Let’s raise the bar a little higher on this man we know as Jesus. We’ve already made the claim He was a real man who lived in history, and the claim He was a great moral teacher. Let’s add the additional claim He was a prophet of God:
Those who believe Jesus was a great moral teacher may search for the foundation of this teaching, and when they do, they often decide God Himself was the source of moral truth Jesus proclaimed. Many conclude Jesus, speaking as a prophet of God, had special revelation from God in the tradition of other prophets who had predictive powers.
This belief Jesus is a prophet of God is often based on two observations. First, it is clear Jesus had the power to predict the future. He made several accurate predictions:
But he (Peter) replied, ‘Lord, I am ready to go with you to prison and to death.’ Jesus answered, ‘I tell you, Peter, before the rooster crows today, you will deny three times that you know me.’
There will be great distress in the land and wrath against this people. They will fall by the sword and will be taken as prisoners to all the nations. Jerusalem will be trampled on by the Gentiles until the times of the Gentiles are fulfilled.
Jesus left the temple and was walking away when his disciples came up to him to call his attention to its buildings. ‘Do you see all these things?’ he asked. ‘I tell you the truth, not one stone here will be left on another; every one will be thrown down.’
Simon Peter answered, ‘You are the Christ, the Son of the living God.’ Jesus replied, ‘Blessed are you, Simon son of Jonah, for this was not revealed to you by man, but by my Father in heaven. And I tell you that you are Peter, and on this rock I will build my church, and the gates of Hades will not overcome it.
Is He A Prophet of God with Supernatural Powers?
If we follow the evidence trail related to the claims we could make about the person of Jesus, the next logical step in our understanding would be to make the claim Jesus was actually more than just a man, a great moral teacher, and a prophet of God. Was Jesus also a prophet of God who had supernatural powers?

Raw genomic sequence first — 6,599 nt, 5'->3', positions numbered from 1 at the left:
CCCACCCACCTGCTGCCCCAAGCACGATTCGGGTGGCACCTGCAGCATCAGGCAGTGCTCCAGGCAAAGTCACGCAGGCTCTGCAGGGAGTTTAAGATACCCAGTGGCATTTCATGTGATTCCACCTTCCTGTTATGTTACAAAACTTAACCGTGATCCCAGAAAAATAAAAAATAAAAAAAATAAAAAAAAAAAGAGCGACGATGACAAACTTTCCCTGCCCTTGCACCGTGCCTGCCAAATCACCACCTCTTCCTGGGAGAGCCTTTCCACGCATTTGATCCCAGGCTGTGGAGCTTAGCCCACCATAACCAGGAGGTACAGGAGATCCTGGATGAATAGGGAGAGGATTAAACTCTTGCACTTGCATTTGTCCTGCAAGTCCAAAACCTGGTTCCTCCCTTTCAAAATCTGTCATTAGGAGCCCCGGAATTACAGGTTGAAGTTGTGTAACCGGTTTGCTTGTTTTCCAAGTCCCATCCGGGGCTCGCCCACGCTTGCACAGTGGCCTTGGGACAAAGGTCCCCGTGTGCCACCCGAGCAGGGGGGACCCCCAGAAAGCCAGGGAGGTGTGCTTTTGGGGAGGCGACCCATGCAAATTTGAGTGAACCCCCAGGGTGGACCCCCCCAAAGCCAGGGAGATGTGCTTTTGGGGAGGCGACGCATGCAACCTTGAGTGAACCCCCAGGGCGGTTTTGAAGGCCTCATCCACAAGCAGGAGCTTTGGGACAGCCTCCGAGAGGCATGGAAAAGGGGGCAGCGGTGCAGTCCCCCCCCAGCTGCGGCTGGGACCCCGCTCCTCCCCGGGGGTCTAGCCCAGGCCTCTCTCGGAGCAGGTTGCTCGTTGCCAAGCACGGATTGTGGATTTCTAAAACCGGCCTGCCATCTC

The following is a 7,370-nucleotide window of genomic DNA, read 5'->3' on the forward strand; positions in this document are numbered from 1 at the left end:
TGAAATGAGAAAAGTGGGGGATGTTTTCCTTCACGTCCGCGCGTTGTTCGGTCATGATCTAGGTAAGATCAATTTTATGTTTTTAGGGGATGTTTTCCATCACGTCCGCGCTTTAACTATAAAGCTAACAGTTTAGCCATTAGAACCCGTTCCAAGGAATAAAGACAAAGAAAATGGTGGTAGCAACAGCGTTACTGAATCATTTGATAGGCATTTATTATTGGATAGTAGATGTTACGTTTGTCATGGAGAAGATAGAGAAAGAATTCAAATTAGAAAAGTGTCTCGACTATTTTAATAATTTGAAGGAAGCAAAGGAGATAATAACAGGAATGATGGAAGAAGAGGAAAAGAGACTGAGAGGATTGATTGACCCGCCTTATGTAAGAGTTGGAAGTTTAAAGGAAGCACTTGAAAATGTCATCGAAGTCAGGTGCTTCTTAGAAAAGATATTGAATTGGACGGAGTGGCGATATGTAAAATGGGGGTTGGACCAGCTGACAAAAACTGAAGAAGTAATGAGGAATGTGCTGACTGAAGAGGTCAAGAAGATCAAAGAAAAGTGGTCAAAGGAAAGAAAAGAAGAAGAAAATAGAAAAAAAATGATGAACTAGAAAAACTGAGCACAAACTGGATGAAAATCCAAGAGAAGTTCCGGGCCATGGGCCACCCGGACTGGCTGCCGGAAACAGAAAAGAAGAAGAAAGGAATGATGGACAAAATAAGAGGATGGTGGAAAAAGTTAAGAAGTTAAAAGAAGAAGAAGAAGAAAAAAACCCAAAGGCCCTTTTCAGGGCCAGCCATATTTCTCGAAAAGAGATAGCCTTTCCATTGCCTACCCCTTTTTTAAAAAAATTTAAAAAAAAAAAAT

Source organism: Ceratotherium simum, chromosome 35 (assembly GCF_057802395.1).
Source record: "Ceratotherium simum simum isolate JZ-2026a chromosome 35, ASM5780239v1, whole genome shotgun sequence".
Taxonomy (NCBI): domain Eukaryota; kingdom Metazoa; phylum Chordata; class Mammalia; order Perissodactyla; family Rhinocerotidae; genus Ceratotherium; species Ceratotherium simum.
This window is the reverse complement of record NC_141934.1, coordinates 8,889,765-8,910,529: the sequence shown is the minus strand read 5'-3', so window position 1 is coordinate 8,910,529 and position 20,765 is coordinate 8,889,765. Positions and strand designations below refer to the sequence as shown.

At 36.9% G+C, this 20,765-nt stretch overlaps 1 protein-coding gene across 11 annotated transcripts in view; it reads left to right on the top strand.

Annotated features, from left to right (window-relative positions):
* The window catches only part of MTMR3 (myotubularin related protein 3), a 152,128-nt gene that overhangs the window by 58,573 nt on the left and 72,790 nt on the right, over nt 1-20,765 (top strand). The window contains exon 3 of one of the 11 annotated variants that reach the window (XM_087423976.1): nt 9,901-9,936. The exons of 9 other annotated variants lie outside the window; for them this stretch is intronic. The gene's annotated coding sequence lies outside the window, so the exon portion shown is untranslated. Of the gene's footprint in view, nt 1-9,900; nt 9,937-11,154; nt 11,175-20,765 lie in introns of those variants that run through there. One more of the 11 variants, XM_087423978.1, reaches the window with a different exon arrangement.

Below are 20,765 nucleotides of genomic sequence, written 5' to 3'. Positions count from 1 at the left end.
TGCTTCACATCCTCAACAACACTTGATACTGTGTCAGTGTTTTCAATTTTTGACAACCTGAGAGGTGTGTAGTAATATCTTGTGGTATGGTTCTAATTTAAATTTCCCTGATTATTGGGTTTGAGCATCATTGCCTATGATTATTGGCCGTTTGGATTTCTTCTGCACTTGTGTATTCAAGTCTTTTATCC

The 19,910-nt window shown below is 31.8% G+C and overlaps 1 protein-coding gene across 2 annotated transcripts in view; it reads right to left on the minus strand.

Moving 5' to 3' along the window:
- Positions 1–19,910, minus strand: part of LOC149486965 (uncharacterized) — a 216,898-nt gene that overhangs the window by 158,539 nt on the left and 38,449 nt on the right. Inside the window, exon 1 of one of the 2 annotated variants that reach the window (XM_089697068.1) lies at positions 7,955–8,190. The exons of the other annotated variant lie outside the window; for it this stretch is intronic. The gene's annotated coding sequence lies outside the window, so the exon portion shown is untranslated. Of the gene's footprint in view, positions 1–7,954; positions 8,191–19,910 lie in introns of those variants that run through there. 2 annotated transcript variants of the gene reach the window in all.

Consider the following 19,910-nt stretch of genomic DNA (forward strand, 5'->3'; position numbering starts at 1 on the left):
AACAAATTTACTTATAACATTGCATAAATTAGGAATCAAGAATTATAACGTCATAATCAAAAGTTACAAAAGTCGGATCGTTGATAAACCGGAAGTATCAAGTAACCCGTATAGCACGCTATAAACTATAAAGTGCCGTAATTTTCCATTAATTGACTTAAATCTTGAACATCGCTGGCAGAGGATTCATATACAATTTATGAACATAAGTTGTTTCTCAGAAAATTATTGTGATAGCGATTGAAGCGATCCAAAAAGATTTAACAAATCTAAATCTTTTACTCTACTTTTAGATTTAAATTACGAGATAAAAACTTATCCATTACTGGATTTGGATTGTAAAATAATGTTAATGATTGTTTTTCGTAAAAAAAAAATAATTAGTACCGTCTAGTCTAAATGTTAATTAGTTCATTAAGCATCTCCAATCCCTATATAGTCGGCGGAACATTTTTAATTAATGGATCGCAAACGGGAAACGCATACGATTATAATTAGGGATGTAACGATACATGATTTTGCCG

People who accept the fact Jesus spoke prophetically and made proclamations with the authority of God, may also believe this additional claim related to Jesus’ power to control the forces of nature and perform miracles. Those who trust the Scripture is accurately recording the prophetic proclamations of Jesus may also trust what the scriptures describe about Jesus’ supernatural abilities.
The Bible describes a long list of miracles performed by Jesus. A quick review of the Gospels reveals a partial list:
He turned water into wine (John 2:1-11)
He healed a nobleman’s son (John 4:46-54)
He healed an impotent man at Bethsaida (John 5:1-9)
He healed a man who was born blind (John 9:1-7)
He raised Lazarus from the dead (John 11:38-44)
He produced the catch of fishes (John 21:1-14)
He cured two blind men (Matt 9:27-31)
He produced a piece of money in a fish’s mouth (Matt 17:24-27)
He healed a deaf and dumb man (Mark 7:31-37)
He healed the blind man of Bethsaida (Mark 8:22-26)
He passed unseen through the crowd (Luke 4:28-30)
He produced the miraculous catch of fishes (Luke 5:4-11)
He raised the widow’s son at Nain (Luke 7:11-18)
He healed a woman with the spirit of infirmity (Luke 13:11-17)
He healed a man with the dropsy (Luke 14:1-6)
He healed the ten lepers (Luke 17:11-19)
He healed Malchus (Luke 22:50, 51)
He healed the Syrophoenician woman’s daughter (Matt 15:28; Mark 7:24)
He miraculously fed four thousand (Matt 15:32; Mark 8:1)
He withered the fig tree (Matt 21:18; Mark 11:12)
He healed the centurion’s servant (Matt 8:5; Luke 7:1)
He healed a blind and dumb demoniac (Matt 12:22; Luke 11:14)
He healed a demoniac in a synagogue at Capernaum (Mark 1:23; Luke 4:33)
He healed Peter’s wife’s mother (Matt 8:14; Mark 1:30; Luke 4:38)
He calmed the storm (Matt 8:23; Mark 4:37; Luke 8:22)
He healed the demoniacs of Gadara (Matt 8:28; Mark 5:1; Luke 8:26)
He caused the evil spirits to flee into swine (Mark 5:1-20)
He healed a Leper (Matt 8:2; Mark 1:40; Luke 5:12)
He raised Jairus’ daughter (Matt 9:23; Mark 5:23; Luke 8:41)
He healed a woman with a blood disease (Matt 9:20; Mark 5:25; Luke 8:43)
He healed a man sick with palsy (Matt 9:2; Mark 2:3; Luke 5:18)
He healed a man with a withered hand (Matt 12:10; Mark 3:1; Luke 6:6)
He healed a lunatic child (Matt 17:14; Mark 9:14; Luke 9:37)
He healed two blind men (Matt 20:29; Mark 10:46; Luke 18:35)
He walked on water (Matt 14:25; Mark 6:48; John 6:15)
He miraculously fed 5,000 (Matt 14:15; Mark 6:30; Luke 9:10; John 6:1-14)
He was transfigured (Matt 17:1-8)
He was resurrected (John 21:1-14)
He ascended to Heaven (Luke 2:42-51)